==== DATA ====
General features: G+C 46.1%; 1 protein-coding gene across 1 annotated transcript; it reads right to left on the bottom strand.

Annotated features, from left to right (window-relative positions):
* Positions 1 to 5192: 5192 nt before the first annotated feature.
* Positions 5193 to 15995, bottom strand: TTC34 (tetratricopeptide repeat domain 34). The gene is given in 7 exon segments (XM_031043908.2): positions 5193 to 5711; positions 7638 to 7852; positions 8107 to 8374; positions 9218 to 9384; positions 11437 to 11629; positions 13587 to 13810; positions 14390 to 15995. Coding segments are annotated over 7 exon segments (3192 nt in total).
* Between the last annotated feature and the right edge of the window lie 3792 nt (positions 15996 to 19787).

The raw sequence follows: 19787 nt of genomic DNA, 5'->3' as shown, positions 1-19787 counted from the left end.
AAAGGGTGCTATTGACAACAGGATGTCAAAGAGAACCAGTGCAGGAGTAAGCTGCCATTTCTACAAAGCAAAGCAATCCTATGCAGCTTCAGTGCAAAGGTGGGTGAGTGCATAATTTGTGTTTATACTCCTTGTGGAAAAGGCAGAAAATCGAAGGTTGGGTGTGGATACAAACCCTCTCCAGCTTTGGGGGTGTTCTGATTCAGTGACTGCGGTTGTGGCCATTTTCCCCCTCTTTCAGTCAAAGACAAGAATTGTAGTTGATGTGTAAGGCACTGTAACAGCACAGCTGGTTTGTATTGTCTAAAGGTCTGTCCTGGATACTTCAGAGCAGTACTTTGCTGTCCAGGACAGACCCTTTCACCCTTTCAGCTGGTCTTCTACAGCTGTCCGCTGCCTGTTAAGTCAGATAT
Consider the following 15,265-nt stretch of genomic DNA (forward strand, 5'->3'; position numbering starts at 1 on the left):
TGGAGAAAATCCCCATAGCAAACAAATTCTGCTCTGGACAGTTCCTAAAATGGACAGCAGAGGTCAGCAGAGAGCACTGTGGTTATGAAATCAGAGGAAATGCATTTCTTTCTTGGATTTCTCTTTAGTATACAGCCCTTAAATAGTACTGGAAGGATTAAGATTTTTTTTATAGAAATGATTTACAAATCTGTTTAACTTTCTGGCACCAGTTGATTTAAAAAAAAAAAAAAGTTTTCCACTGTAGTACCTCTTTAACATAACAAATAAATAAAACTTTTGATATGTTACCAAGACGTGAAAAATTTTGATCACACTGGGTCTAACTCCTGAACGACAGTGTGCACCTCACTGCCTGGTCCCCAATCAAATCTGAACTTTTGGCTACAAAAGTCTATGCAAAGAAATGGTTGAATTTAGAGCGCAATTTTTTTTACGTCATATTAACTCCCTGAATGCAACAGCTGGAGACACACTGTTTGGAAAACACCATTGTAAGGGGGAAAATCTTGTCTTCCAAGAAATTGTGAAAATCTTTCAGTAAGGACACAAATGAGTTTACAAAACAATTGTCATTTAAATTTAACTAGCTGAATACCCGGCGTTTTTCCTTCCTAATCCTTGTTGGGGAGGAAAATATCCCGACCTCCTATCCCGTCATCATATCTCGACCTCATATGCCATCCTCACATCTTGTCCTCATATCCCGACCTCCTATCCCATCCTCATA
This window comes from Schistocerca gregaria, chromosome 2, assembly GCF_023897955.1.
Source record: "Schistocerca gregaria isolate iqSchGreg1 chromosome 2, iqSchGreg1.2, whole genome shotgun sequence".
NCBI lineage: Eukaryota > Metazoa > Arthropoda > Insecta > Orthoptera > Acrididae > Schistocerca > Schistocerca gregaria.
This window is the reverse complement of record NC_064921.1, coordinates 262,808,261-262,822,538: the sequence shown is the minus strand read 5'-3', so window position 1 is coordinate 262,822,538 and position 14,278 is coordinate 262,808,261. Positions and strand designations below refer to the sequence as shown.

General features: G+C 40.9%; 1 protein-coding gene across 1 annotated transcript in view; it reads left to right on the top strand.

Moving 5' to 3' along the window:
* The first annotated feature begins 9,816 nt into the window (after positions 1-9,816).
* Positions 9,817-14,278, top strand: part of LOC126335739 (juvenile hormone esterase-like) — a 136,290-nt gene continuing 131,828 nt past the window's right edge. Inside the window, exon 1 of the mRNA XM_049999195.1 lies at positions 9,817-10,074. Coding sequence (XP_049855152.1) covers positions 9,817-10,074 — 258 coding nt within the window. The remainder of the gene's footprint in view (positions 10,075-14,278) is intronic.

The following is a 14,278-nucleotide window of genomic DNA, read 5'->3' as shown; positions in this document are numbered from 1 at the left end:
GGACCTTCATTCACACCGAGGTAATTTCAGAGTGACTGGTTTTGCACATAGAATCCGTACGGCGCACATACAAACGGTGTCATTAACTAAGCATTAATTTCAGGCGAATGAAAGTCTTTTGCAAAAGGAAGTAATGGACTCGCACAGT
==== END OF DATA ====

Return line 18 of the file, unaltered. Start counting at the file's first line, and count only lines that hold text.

The following is a 14,278-nucleotide window of genomic DNA, read 5'->3' as shown; positions in this document are numbered from 1 at the left end: